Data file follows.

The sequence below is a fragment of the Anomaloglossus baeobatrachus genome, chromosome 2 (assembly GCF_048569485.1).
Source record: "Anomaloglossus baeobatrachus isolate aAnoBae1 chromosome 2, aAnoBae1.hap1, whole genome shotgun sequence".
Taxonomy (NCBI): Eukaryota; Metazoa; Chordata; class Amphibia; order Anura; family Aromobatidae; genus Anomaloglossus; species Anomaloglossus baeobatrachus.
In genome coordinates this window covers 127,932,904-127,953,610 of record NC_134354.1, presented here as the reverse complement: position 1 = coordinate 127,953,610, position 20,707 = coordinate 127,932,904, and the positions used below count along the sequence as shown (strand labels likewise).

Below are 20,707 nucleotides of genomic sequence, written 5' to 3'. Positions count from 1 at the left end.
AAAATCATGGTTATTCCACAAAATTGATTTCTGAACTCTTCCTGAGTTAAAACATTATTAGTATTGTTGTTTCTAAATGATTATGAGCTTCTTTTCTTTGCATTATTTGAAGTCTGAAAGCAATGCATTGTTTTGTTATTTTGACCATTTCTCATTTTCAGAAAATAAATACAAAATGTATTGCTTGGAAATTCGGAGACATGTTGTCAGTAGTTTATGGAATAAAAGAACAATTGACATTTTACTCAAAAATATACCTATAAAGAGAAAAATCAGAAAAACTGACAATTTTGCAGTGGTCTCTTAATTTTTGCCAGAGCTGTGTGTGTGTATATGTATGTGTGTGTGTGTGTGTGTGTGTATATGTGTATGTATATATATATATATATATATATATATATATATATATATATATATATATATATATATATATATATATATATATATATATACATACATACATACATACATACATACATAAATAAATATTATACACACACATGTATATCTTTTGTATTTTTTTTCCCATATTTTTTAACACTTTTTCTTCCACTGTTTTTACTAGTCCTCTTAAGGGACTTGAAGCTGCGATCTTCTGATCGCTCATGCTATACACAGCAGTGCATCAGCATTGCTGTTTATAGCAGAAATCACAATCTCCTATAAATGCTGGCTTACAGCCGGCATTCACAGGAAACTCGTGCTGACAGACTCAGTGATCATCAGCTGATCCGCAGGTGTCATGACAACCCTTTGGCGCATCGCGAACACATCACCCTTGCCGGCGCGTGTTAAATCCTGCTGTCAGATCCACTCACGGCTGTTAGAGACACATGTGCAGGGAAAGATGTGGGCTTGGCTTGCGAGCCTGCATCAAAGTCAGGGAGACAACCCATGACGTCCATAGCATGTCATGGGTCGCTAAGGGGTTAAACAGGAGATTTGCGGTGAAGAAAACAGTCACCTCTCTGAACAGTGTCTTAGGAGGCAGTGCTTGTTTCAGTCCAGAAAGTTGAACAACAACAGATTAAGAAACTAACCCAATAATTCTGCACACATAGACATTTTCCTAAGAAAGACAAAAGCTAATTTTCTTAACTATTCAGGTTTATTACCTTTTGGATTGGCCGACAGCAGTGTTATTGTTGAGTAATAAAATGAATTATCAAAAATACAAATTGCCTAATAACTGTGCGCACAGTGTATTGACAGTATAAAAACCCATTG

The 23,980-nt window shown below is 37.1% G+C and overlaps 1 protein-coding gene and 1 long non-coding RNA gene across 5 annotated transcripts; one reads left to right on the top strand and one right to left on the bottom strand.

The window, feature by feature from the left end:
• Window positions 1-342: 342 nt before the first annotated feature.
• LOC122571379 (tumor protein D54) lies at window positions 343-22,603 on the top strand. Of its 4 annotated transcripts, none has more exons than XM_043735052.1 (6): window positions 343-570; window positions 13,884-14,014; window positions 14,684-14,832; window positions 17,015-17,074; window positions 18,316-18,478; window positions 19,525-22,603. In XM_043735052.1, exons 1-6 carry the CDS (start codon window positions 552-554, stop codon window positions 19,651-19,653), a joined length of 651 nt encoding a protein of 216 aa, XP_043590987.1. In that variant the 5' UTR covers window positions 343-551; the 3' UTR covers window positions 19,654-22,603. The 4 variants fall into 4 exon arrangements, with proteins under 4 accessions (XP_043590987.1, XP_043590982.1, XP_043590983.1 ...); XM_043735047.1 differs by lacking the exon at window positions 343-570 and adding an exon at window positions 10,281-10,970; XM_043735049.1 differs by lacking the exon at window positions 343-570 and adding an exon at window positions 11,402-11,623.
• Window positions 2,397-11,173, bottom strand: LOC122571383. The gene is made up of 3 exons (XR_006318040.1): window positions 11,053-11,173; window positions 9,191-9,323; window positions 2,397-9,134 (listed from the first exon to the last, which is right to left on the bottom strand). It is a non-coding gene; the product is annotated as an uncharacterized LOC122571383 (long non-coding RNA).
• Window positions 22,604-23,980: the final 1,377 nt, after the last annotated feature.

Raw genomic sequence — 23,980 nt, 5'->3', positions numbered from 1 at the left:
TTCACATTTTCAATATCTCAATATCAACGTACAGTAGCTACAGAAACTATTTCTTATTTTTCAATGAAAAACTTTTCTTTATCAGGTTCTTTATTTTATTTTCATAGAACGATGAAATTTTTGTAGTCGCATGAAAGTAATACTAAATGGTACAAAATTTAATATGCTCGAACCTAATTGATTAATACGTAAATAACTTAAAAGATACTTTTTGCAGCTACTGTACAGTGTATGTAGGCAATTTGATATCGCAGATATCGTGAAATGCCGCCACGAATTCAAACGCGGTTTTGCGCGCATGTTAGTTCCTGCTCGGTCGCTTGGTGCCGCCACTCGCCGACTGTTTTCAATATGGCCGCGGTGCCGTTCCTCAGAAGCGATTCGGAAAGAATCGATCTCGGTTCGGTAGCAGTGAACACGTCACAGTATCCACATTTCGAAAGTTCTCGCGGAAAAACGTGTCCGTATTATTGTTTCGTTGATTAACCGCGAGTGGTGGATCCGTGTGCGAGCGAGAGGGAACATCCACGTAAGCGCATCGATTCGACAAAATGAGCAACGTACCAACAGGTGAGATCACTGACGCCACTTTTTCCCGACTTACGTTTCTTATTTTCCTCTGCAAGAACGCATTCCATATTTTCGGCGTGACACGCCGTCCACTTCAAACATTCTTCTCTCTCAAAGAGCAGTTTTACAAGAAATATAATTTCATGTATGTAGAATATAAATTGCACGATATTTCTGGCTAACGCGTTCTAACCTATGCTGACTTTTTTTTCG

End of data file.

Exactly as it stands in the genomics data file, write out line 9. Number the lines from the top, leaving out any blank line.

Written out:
• Window positions 1-342: 342 nt before the first annotated feature.